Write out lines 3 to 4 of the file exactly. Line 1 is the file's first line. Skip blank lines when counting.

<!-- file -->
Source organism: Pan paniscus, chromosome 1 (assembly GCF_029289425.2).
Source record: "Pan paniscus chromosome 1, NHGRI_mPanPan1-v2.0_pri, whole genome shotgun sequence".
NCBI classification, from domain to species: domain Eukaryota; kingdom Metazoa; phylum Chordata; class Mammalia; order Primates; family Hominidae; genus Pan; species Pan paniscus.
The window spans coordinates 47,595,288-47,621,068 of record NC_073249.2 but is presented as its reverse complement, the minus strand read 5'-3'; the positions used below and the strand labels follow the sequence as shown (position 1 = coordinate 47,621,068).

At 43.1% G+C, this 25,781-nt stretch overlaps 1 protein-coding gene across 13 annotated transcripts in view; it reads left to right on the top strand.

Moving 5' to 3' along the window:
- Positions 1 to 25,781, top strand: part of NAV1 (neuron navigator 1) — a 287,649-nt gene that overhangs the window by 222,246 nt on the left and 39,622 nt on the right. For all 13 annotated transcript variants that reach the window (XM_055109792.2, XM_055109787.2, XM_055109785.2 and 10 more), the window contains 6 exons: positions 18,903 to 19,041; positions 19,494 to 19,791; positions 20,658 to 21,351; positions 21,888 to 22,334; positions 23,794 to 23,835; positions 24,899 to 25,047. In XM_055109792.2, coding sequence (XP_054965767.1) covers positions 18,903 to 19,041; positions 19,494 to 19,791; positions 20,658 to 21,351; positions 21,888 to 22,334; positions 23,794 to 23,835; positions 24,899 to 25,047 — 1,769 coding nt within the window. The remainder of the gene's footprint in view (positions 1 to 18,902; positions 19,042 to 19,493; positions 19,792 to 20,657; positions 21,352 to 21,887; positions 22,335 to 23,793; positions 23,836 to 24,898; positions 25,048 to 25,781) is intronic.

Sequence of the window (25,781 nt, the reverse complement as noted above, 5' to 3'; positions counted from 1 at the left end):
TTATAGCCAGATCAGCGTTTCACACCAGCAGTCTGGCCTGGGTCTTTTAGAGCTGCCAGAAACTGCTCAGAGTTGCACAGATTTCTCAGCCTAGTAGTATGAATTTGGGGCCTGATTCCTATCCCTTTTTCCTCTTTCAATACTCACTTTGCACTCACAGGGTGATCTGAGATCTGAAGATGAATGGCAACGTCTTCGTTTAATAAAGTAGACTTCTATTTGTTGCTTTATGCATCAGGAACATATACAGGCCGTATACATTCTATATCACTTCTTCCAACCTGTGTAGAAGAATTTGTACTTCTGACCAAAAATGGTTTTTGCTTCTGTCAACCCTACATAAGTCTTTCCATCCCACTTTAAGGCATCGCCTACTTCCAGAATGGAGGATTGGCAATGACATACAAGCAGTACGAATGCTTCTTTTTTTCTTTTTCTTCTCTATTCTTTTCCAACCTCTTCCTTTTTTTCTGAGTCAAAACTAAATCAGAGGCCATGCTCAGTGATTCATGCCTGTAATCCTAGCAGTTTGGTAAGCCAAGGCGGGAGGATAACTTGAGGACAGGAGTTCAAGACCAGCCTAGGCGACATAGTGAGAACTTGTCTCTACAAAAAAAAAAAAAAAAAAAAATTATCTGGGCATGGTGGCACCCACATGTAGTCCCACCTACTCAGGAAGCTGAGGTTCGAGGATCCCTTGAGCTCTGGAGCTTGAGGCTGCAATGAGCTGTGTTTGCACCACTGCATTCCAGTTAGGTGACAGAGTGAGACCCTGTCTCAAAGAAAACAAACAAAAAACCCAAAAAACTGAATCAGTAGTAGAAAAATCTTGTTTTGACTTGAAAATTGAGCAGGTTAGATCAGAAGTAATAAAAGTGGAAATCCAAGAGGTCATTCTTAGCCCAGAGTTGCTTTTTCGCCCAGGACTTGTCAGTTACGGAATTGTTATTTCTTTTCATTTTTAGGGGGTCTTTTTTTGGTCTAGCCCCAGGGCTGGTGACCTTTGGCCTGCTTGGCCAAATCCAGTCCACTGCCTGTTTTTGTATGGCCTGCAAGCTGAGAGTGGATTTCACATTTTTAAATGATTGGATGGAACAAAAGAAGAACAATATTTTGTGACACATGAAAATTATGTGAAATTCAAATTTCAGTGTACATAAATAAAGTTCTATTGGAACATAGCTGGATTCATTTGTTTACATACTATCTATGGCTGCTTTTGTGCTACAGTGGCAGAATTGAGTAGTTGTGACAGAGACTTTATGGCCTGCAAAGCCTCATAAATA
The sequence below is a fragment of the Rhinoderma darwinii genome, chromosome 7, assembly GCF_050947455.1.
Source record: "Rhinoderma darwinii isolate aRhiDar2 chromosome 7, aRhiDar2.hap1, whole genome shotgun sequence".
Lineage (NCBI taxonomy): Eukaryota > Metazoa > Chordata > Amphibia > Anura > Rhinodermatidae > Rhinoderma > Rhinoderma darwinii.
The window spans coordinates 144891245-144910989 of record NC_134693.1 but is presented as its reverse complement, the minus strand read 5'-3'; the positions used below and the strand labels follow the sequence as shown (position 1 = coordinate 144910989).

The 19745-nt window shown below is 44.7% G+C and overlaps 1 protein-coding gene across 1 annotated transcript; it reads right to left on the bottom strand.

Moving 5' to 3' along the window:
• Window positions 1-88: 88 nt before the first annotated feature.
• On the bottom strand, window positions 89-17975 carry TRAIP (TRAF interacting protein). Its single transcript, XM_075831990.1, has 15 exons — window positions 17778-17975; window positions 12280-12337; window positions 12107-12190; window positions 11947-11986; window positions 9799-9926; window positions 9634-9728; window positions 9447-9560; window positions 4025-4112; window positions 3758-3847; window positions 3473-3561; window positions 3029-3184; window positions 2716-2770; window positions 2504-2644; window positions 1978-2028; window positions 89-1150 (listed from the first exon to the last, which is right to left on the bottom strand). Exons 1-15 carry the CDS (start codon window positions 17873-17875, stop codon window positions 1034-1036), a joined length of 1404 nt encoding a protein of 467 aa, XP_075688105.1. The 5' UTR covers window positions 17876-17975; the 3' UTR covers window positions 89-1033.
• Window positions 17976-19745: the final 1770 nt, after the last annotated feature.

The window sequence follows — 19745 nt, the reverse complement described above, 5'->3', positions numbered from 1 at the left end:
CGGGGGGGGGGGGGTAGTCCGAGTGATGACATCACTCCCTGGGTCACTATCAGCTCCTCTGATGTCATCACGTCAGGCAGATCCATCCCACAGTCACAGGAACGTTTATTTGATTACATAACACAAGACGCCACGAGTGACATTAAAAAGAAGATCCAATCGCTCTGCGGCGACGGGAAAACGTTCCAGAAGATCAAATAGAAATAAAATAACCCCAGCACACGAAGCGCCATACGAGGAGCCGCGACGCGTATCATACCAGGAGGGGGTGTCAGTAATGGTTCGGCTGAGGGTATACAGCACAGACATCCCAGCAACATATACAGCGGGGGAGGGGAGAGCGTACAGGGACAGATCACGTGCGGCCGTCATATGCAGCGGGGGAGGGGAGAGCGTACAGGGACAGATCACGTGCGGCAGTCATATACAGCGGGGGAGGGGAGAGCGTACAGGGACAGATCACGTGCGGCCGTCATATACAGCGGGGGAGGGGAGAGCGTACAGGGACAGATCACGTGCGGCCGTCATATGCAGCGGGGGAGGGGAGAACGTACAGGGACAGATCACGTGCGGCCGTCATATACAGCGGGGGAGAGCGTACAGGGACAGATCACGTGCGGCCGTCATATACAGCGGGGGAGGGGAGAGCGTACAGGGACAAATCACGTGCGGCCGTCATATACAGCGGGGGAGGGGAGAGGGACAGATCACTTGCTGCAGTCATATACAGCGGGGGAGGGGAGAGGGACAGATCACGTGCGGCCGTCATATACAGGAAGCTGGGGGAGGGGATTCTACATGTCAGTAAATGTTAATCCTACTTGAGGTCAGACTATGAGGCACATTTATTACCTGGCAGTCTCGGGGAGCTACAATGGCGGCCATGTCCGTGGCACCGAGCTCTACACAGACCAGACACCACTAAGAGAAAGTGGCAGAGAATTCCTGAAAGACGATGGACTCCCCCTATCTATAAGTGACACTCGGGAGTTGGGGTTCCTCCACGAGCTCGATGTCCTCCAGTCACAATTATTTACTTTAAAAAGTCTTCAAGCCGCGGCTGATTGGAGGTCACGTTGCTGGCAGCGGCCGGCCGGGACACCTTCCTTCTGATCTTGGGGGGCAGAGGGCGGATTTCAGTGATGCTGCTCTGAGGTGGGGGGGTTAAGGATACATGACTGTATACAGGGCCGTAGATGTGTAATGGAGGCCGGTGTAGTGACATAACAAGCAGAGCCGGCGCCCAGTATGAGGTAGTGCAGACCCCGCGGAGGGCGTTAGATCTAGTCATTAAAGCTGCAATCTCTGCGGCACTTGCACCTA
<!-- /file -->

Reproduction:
NCBI classification, from domain to species: domain Eukaryota; kingdom Metazoa; phylum Chordata; class Mammalia; order Primates; family Hominidae; genus Pan; species Pan paniscus.
The window spans coordinates 47,595,288-47,621,068 of record NC_073249.2 but is presented as its reverse complement, the minus strand read 5'-3'; the positions used below and the strand labels follow the sequence as shown (position 1 = coordinate 47,621,068).